Project description:The polyamines, putrescine, spermidine, and spermine, are essential polycations, intimately involved in the regulation of cellular proliferation. Although polyamines exert dynamic effects on the conformation of nucleic acids and macromolecular synthesis in vitro, their specific functions in vivo are poorly understood. We investigated the cellular function of polyamines by overexpression of a key catabolic enzyme, spermidine/spermine N(1)-acetyltransferase 1 (SAT1) in mammalian cells. Transient cotransfection of HeLa cells with GFP and SAT1 vectors suppressed GFP protein expression without lowering its mRNA level, an indication that the block in GFP expression was not at transcription, but at translation. Fluorescence single-cell imaging also revealed specific inhibition of endogenous protein synthesis in the SAT1 overexpressing cells, without any inhibition of synthesis of DNA or RNA. Overexpression of SAT1 using a SAT1 adenovirus led to rapid depletion of cellular spermidine and spermine, total inhibition of protein synthesis, and growth arrest within 24 h. The SAT1 effect is most likely due to depletion of spermidine and spermine, because stable polyamine analogs that are not substrates for SAT1 restored GFP and endogenous protein synthesis. Loss of polysomes with increased 80S monosomes in the polyamine-depleted cells suggests a direct role for polyamines in translation initiation. Our data provide strong evidence for a primary function of polyamines, spermidine and spermine, in translation in mammalian cells.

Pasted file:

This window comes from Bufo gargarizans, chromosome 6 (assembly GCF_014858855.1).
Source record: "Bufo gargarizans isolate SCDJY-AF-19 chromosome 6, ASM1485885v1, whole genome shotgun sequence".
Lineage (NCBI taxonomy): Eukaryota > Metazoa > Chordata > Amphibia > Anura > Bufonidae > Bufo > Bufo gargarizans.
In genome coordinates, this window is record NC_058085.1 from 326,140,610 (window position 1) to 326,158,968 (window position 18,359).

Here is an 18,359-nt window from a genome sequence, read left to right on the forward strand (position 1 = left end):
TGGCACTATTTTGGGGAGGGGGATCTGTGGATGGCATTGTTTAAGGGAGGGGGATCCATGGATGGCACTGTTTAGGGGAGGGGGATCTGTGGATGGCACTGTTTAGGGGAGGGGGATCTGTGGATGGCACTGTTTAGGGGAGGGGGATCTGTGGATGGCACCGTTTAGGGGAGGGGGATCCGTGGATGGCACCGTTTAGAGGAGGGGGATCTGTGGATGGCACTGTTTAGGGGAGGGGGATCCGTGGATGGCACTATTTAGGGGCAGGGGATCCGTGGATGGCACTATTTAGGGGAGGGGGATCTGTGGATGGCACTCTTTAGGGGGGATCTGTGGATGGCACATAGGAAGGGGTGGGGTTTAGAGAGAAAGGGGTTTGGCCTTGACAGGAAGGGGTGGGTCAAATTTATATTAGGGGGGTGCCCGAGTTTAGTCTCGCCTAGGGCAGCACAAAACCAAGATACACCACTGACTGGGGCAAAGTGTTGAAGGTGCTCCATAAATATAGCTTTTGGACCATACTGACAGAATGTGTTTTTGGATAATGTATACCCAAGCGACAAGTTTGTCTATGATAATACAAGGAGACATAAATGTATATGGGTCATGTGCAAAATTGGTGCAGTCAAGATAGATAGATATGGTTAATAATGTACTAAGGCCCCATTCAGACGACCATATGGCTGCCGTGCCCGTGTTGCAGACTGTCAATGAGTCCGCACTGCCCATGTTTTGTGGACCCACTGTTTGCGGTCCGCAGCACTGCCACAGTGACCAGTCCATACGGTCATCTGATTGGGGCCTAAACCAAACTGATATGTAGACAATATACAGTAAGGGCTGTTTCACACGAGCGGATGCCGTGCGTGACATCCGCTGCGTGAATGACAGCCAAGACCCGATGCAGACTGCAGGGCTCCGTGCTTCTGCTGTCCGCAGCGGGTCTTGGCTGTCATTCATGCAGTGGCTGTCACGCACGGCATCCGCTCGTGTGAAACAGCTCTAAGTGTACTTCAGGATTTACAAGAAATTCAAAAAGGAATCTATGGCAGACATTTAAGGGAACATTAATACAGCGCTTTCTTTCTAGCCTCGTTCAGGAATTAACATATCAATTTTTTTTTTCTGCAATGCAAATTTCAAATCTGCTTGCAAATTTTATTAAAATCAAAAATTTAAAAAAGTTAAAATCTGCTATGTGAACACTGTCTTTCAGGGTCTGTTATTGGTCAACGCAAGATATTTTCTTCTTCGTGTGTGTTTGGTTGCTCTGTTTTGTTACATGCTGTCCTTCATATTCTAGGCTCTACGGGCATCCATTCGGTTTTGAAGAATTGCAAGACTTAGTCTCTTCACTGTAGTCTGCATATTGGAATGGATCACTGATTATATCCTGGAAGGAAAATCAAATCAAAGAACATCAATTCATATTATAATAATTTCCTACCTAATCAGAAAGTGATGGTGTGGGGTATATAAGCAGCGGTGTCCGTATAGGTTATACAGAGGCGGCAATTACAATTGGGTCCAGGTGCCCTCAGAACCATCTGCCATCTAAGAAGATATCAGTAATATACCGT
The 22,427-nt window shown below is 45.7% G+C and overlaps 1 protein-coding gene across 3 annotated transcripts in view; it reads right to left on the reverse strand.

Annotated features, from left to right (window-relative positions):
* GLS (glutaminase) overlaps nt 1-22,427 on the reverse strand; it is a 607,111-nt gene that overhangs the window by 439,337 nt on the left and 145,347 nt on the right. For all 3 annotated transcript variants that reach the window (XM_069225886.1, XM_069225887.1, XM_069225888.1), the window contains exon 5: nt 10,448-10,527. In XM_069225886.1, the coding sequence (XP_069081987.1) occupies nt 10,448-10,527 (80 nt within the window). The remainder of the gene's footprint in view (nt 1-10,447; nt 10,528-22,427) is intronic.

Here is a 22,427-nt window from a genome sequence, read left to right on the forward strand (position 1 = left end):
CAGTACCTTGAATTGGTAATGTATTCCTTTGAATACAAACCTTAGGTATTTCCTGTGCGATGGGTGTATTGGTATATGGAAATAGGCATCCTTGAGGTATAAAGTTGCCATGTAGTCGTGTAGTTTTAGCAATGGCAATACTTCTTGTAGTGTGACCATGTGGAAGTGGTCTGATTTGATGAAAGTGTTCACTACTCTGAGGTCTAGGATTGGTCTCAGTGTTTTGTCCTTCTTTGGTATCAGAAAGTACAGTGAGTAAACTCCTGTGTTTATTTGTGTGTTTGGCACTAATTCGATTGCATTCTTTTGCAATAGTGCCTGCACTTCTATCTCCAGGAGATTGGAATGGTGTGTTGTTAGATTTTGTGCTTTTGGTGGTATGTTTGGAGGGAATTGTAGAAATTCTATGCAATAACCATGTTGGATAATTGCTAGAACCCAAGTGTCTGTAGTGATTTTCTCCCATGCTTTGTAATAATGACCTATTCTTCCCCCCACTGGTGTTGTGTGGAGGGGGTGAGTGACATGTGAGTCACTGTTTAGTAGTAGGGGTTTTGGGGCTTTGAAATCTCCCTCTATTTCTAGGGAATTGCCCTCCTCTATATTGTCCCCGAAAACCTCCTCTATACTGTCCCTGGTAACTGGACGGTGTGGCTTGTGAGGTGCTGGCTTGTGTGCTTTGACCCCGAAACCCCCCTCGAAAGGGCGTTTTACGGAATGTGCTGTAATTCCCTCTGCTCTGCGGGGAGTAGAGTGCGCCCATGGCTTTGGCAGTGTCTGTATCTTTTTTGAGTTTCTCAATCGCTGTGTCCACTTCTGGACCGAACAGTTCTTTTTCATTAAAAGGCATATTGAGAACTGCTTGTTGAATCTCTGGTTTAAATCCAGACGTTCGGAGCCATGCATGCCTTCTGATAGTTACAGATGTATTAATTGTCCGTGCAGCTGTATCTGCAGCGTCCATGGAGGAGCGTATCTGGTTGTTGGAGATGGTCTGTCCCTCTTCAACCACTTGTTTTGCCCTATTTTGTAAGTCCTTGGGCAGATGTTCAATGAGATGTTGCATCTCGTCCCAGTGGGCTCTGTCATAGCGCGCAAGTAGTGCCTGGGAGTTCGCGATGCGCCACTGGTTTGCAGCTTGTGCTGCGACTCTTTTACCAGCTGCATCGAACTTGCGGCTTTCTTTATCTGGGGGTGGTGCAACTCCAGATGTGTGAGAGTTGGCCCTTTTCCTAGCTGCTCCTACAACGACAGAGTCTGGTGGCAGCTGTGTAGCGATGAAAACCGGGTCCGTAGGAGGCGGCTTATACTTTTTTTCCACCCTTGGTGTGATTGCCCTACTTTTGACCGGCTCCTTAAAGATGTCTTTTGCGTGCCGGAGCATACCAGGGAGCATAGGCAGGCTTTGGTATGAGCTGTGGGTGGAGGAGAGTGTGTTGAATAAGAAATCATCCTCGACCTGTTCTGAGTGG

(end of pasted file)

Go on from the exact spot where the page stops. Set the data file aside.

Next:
Project description:Mosquitoes transmit a number of diseases in animals and humans, including Dengue, Chikungunya and Zika viruses that affect millions of people each year. Controlling the disease-transmitting mosquitoes has proven to be a successful strategy to reduce the viruses transmission. Polyamines are required for the life cycle of the RNA viruses, Chikungunya virus and Zika virus, and a depletion of spermidine and spermine in the host via induction of spermine N-acetyltransferase restricts their replication. Spermine N-acetyltransferase is a key catabolic enzyme in the polyamine pathway, however there is no information of the enzyme identification in any insects. Aliphatic polyamines play a fundamental role in tissue growth and development in organisms. They are acetylated by spermidine/spermine N1-acetyltransferase (SAT). In this study we provided a molecular and biochemical identification of SAT from Aedes aegypti mosquitoes. Screening of purified recombinant proteins against polyamines established that aaNAT5b, named previously based on sequence similarity with identified aaNAT1 in insects, is active to spermine and spermidine. A crystal structure was determined and used in molecular docking in this study. Key residues were identified to be involved in spermine binding using molecular docking and simulation. In addition, SAT transcript was down regulated by blood feeding using a real time PCR test. Based on its substrate profile and transcriptional levels after blood feeding, together with previous reports for polyamines required in arboviruses replication, SAT might be potentially used as a target to control arboviruses with human interference.